It’s been a year since my friend Scott Morrow passed away, and I still think of him often. In fact, my daughter and I talk about “my work friend who died” often. Scott’s passing was the first experience my kid has had with the concept of death. She brought him up just last week, and while internally navigating how much to talk with my kid about death at her ripe young age of 4, these discussions are also an opportunity to reflect on life with, and without, Scott in it.
For those who don’t know, Scott Morrow started the first Seattle self-managed encampment in the city of Seattle in 1990 and was the organizer of Nickelsville. He had a grand vision of what society can and should be, he practiced radical love and was unabashed in his advocacy that those who are unhoused should be able to organize their living conditions themselves. In this year without Scott, we’ve seen Nickelsville appoint Jarvis Capucion as its organizer. Scott’s widow, Peggy Hotes, continues organizing with SHARE and Nickelsville.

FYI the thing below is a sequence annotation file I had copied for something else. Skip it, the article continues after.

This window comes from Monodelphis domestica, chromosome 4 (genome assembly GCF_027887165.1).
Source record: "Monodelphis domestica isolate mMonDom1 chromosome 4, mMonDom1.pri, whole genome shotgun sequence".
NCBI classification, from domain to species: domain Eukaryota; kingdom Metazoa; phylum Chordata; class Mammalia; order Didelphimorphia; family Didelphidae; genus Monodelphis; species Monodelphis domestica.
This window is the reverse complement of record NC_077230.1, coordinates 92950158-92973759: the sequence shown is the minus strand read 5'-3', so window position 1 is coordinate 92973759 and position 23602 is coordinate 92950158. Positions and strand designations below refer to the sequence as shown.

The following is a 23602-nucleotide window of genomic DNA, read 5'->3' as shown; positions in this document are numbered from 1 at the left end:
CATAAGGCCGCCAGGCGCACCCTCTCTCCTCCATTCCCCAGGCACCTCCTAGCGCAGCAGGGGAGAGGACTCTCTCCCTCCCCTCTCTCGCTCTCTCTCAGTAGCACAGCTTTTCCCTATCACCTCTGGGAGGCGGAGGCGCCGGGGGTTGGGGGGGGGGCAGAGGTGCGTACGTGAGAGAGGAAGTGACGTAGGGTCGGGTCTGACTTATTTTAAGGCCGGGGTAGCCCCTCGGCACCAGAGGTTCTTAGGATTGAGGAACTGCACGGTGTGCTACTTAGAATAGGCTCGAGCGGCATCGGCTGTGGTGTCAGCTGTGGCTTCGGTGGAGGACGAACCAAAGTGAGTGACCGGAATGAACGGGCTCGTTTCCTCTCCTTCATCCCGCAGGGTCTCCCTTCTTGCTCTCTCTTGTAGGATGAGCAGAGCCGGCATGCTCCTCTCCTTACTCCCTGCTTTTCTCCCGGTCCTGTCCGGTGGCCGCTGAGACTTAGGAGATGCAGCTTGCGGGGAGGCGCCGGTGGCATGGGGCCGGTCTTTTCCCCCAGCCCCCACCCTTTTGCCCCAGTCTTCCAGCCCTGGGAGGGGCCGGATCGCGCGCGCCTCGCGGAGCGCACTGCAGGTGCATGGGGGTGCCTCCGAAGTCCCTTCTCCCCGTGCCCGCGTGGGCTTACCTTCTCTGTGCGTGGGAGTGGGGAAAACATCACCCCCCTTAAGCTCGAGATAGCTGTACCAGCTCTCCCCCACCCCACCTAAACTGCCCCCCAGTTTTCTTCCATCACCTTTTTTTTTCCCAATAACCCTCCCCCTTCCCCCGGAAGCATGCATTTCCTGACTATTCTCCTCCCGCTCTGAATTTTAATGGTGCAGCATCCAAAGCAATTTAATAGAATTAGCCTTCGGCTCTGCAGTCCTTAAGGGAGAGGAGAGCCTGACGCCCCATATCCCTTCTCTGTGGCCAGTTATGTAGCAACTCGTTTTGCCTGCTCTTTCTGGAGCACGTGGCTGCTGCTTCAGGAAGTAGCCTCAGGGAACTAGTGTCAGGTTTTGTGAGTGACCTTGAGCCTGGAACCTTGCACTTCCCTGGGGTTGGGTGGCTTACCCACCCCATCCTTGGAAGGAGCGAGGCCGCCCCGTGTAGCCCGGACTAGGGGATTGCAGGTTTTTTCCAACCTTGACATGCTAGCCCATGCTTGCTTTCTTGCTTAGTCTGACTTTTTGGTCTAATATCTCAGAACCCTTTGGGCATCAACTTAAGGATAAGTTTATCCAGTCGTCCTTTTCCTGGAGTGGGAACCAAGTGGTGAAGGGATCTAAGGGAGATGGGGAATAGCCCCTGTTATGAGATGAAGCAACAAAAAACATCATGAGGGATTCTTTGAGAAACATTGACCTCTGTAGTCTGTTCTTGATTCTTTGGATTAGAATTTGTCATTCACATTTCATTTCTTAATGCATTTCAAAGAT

The ideas that Scott helped cultivate, and advocate for, live on.
Over this past year I’ve had the pleasure of connecting with Scott’s mother, Shirley Morrow, on a few occasions, and I always leave these conversations feeling inspired to carry on his memory.
Scott's legacy is a heavy mantle for those of us who wish to carry it forward. Our efforts will look different than those he would have embarked on: We are different people, but motivated by the same fire of justice that kept Scott going until the end.
Rest in peace, my friend.
Read more of the Apr. 19-25, 2023 issue.